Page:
Upside: The DVD-2910 has all the audio and video bases covered. Audiophiles will appreciate that the DVD-2910 is a universal player, so it's equally adept at playing DVD-Audio and SACD discs. On the video side, the DVD-2910 can upscale video output to HD-friendly 720p and 1080i resolutions via its onboard DVI and HDMI connections (most players have only one or the other).
Downside: With its ability to pass high-definition video and multichannel DVD sound through just one cable, the HDMI connection shows a lot of promise. Unfortunately, you'll probably have to wait until 2005 to find an HDMI-equipped receiver to take advantage of that single-cable connectivity. Meanwhile, SACD fans will still need to run the six 5.1-channel analog cables (an issue due more to political decisions made by SACD godfathers at Sony, rather than any technical shortfall at Denon). Another knock: Neither the DVD-2910 nor its $1,299 step-up, the DVD-3910, feature even the most basic network media capabilities that we're now seeing in bargain DVD players, such as the GoVideo D2730.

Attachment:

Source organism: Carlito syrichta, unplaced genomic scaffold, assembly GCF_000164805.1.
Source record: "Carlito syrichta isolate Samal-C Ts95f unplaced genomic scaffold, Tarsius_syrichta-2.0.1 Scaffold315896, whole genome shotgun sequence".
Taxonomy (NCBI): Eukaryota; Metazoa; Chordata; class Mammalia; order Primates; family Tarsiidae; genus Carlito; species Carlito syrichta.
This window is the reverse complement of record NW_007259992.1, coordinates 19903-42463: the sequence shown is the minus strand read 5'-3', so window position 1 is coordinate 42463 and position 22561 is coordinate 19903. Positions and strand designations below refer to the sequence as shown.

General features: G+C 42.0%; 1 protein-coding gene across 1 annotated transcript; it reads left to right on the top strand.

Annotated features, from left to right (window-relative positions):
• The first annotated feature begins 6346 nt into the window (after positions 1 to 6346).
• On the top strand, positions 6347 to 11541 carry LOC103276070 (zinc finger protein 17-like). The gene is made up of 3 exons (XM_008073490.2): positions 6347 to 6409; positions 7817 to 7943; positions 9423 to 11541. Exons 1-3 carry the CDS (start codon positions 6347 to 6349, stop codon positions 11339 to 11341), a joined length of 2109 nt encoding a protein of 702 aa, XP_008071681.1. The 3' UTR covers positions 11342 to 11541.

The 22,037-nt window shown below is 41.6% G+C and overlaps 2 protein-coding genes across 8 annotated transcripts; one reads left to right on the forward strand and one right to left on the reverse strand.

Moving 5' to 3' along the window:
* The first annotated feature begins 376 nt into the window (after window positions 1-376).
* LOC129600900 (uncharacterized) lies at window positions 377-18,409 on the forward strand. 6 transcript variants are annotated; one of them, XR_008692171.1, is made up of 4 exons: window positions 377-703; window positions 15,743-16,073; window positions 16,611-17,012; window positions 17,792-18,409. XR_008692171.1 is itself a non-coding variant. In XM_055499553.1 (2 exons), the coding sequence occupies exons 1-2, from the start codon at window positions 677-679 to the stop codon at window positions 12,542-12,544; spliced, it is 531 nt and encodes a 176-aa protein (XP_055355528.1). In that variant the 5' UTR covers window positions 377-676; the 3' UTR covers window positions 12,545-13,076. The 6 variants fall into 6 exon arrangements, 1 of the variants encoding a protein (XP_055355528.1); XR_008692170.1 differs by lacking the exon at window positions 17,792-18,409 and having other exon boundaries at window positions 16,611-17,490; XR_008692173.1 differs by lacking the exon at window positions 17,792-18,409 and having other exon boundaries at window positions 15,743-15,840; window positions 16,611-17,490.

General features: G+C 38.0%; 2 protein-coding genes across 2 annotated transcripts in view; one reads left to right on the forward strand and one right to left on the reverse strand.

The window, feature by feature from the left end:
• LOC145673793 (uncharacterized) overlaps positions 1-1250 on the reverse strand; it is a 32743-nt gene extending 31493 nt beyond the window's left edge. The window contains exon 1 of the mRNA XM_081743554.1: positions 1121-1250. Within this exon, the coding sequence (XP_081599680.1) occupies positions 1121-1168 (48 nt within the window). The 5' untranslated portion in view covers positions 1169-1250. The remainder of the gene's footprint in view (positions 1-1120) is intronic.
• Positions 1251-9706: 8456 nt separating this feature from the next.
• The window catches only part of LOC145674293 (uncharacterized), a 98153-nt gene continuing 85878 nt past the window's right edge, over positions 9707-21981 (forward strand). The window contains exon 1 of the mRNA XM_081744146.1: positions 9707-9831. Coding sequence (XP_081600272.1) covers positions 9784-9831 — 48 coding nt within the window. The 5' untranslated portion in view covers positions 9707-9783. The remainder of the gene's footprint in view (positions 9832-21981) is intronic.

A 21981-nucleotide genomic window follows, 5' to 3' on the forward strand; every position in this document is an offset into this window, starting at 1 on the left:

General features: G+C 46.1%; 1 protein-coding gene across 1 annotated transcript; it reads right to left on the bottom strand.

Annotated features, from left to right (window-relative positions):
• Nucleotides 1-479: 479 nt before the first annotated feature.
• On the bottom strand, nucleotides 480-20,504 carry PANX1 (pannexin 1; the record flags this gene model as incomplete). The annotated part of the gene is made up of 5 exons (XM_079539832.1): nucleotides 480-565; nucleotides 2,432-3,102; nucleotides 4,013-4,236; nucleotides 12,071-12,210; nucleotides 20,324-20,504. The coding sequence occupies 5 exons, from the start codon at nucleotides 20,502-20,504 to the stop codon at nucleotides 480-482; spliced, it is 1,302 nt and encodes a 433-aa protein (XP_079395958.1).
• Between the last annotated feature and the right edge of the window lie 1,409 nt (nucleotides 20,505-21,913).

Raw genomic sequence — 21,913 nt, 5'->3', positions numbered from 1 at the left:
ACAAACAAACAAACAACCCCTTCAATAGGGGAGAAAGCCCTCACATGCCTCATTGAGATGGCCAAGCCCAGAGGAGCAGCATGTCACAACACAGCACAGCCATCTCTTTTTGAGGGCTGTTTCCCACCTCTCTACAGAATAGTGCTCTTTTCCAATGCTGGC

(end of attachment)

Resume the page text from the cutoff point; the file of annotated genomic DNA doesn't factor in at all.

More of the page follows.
Outlook: Denon products have a well-deserved reputation for quality, so the prospect of a reference-level universal player that adds HD video upscaling is an enticing one. But the DVD-2910 is going to face some stiff competition: Samsung's forthcoming DVD-HD941 has nearly the same specs but will retail for a considerably more affordable $349. We'll let you know how these players perform once they become available and we can do hands-on evaluations of each.